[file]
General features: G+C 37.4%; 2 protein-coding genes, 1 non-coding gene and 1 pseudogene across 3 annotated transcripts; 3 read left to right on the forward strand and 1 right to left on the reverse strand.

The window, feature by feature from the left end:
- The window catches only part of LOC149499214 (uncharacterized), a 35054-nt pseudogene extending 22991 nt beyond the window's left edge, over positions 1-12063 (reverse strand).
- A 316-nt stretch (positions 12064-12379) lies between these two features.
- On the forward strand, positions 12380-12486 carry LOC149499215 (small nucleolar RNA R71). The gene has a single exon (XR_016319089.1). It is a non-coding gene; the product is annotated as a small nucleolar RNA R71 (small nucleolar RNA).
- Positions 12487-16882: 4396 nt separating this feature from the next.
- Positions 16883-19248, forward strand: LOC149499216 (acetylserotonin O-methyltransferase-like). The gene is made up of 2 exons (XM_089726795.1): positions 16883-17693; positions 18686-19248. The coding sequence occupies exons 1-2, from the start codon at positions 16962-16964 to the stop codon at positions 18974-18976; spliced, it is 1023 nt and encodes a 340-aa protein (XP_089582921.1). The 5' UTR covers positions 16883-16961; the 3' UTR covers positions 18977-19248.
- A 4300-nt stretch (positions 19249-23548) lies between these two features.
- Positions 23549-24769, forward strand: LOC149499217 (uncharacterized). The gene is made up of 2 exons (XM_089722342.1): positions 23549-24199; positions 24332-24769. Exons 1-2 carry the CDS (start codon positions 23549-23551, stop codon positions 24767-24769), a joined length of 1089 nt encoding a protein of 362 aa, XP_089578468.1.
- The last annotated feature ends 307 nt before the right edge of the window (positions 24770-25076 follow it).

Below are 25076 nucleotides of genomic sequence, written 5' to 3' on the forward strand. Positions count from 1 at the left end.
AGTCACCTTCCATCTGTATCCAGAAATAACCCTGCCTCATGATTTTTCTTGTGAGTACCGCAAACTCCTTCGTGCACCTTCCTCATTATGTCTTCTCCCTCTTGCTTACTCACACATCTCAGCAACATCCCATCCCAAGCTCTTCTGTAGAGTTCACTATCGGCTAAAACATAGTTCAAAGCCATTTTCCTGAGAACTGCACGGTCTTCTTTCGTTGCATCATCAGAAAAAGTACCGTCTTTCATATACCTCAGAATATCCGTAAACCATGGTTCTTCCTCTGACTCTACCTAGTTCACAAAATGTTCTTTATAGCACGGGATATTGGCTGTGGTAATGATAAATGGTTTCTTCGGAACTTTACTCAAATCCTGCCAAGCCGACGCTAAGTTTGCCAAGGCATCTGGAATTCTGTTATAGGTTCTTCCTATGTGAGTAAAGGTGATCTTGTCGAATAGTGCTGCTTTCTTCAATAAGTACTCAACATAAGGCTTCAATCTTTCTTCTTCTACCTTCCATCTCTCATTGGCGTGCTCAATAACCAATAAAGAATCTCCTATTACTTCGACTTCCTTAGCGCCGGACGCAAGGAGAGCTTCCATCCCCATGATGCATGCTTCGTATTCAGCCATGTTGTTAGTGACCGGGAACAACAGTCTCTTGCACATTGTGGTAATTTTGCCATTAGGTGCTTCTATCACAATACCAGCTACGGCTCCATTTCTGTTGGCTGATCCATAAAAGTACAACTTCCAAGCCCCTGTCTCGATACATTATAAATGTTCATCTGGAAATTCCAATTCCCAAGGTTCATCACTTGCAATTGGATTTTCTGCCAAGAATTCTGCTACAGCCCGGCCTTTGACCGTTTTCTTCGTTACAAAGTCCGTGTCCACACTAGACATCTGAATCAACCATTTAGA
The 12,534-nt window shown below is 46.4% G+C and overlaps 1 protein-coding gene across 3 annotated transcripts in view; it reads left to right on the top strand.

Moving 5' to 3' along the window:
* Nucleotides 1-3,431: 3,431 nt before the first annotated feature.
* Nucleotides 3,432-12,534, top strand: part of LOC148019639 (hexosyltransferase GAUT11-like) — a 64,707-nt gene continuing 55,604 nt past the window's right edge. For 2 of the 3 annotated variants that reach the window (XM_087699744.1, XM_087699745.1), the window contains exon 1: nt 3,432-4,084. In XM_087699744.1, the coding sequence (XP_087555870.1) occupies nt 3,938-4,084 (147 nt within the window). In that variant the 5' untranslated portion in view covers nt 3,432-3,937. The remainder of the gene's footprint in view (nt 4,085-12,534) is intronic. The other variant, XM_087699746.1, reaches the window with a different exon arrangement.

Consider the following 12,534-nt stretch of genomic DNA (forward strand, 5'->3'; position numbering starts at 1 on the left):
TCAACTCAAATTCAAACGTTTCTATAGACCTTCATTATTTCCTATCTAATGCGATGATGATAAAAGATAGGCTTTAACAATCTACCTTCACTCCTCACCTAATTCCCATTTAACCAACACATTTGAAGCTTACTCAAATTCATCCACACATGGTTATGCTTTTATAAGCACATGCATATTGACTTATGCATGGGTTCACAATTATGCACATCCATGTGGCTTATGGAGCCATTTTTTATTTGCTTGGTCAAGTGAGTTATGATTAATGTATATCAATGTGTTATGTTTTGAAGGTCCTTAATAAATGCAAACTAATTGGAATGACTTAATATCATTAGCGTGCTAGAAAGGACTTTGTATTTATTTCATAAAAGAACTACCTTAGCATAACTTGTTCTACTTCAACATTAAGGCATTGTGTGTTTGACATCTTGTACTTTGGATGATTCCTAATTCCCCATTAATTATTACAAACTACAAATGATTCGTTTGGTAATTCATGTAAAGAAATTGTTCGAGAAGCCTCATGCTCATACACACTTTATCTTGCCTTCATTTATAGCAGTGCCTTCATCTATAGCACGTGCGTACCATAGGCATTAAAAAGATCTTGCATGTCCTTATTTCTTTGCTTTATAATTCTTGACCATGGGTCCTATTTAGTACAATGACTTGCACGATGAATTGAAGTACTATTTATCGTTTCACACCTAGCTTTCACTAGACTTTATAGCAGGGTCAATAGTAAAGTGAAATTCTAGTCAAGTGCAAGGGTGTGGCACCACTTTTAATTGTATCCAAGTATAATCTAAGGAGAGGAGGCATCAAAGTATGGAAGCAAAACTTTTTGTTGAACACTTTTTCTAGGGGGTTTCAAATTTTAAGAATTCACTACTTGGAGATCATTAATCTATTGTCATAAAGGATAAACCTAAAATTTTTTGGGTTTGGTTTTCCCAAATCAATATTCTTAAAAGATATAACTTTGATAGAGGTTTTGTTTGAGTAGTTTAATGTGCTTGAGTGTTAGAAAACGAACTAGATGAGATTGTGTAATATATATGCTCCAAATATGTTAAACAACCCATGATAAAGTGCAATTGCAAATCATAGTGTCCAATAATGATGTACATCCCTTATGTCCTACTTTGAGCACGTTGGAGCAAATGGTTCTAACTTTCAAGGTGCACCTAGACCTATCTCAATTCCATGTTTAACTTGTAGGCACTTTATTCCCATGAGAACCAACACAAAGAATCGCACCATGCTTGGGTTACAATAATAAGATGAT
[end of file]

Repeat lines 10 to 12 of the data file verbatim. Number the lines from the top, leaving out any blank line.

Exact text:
- The last annotated feature ends 307 nt before the right edge of the window (positions 24770-25076 follow it).

Below are 25076 nucleotides of genomic sequence, written 5' to 3' on the forward strand. Positions count from 1 at the left end.
AGTCACCTTCCATCTGTATCCAGAAATAACCCTGCCTCATGATTTTTCTTGTGAGTACCGCAAACTCCTTCGTGCACCTTCCTCATTATGTCTTCTCCCTCTTGCTTACTCACACATCTCAGCAACATCCCATCCCAAGCTCTTCTGTAGAGTTCACTATCGGCTAAAACATAGTTCAAAGCCATTTTCCTGAGAACTGCACGGTCTTCTTTCGTTGCATCATCAGAAAAAGTACCGTCTTTCATATACCTCAGAATATCCGTAAACCATGGTTCTTCCTCTGACTCTACCTAGTTCACAAAATGTTCTTTATAGCACGGGATATTGGCTGTGGTAATGATAAATGGTTTCTTCGGAACTTTACTCAAATCCTGCCAAGCCGACGCTAAGTTTGCCAAGGCATCTGGAATTCTGTTATAGGTTCTTCCTATGTGAGTAAAGGTGATCTTGTCGAATAGTGCTGCTTTCTTCAATAAGTACTCAACATAAGGCTTCAATCTTTCTTCTTCTACCTTCCATCTCTCATTGGCGTGCTCAATAACCAATAAAGAATCTCCTATTACTTCGACTTCCTTAGCGCCGGACGCAAGGAGAGCTTCCATCCCCATGATGCATGCTTCGTATTCAGCCATGTTGTTAGTGACCGGGAACAACAGTCTCTTGCACATTGTGGTAATTTTGCCATTAGGTGCTTCTATCACAATACCAGCTACGGCTCCATTTCTGTTGGCTGATCCATAAAAGTACAACTTCCAAGCCCCTGTCTCGATACATTATAAATGTTCATCTGGAAATTCCAATTCCCAAGGTTCATCACTTGCAATTGGATTTTCTGCCAAGAATTCTGCTACAGCCCGGCCTTTGACCGTTTTCTTCGTTACAAAGTCCGTGTCCACACTAGACATCTGAATCAACCATTTAGA